Bath soap, toothpaste, cooking oil and butter are just some of the products Cubans can only obtain in CUCs.
Nearly everyone we spoke to raised the same issue.
"There is one measure that the entire world is waiting for - that is the elimination of the dual currency - and it's a measure that our Government and our economists must analyze sooner or later," Ruben Pupo, 47, a security guard, said.
Many Cubans believe their own government can do something to get them out of the hole they're in while still paying lip service to the U.S. economic embargo and the world economic crisis.
Gustavo Diaz, a 44-yar-old swimming coach, named some of the thing he hoped Raul would touch on in his July 26th speech.
"People are talking about the dual currency, the problem of supplies - that is to say the issue of farming."
His thought was picked up by retiree Candido Martinez.
"We have had many problems with agriculture of late, with sugar cane, root vegetables, and there is not much to see in the markets for reasons that nearly everybody knows - a lack of organization, deficiencies in farming. And that has to improve and I think that some measure to fix this situation should emerge on July 26th, but not just words or something that remains on paper. We need action."
Luis Diaz, like many of the younger people we spoke to, is not hopeful. "They haven't done the things they've said they would do until now, and on Monday they will say new things. First they have to implement the pending things."
Among the many steps that Diaz thinks should be taken is giving people the right to open their own businesses. "There are people who have the money to do things and the State should make it possible for them to act on it. There are many locations in the city where they could open businesses, places that are now falling apart."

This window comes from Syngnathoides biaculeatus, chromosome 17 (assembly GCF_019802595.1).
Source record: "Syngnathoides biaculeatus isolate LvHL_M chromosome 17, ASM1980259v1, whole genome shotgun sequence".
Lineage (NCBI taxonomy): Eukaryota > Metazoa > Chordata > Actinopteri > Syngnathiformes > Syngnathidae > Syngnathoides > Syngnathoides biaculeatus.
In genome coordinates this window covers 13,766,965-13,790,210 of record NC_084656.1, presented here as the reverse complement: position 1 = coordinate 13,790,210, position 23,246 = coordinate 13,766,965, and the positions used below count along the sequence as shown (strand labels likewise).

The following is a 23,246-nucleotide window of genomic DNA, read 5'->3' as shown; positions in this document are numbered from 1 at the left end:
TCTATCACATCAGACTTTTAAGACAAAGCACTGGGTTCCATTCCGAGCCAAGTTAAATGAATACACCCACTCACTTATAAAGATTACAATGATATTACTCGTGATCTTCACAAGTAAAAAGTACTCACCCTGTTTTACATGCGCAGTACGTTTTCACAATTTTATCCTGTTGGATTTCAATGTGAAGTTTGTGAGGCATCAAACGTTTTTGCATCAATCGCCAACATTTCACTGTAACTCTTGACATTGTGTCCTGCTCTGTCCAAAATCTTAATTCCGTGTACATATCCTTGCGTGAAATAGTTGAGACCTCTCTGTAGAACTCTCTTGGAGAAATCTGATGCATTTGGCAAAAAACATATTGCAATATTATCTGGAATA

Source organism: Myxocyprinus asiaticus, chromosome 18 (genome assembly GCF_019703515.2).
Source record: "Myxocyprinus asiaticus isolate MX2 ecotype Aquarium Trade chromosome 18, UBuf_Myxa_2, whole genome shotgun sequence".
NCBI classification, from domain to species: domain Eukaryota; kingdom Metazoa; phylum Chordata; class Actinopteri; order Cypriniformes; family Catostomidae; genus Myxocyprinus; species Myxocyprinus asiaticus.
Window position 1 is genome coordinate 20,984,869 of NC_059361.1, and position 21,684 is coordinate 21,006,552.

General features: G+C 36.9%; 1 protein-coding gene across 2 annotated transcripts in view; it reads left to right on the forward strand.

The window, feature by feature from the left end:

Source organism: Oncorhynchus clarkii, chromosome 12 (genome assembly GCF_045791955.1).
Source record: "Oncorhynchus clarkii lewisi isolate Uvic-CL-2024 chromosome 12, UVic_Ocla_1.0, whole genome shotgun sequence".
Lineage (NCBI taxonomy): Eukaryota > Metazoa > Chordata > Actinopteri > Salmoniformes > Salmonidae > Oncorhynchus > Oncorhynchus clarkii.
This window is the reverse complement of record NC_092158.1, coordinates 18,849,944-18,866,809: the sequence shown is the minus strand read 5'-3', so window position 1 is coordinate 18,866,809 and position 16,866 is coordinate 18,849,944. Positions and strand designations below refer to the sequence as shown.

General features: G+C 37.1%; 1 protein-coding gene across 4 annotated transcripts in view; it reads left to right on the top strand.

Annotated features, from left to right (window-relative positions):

Beauty parlors and barber shops have been privatized in the past year. Diaz thinks that experiment should be extended to other areas.
Two reliable sources say the privatization or corporatization of services and other small businesses is most likely on the agenda of the upcoming National Assembly, or parliament, session on August 1, the closing session of which they assured me Fidel Castro would attend.
Furthermore they say the long-awaited Communist Party Conference will be held in November and will take up the issue of reorganizing the Cuban economy and the establishment of a single currency. But just how cash-strapped Cuba will be able to do that they were unable to say.
They did say that the surviving currency would be the Cuban peso. Evidence of this appears in the opening of some restaurants, cafeterias and stores across the country selling products normally priced in CUCs for Cuban pesos, but at elevated cost. A can of beer is 10 pesos and a large can of tomato puree is 120 pesos. One university professor and department head said that even on her salary of more than 600 pesos a month - well over the average - she can rarely afford these items. "It costs 100 pesos, if I'm lucky, to take my three children for a simple lunch at one of the peso cafeterias. How many days' work does that 100 pesos represent?" she said.
These are the issues that Cubans will want to hear about next Monday. An appearance by Fidel Castro would be the icing on the cake, but the cake is what they are interested in.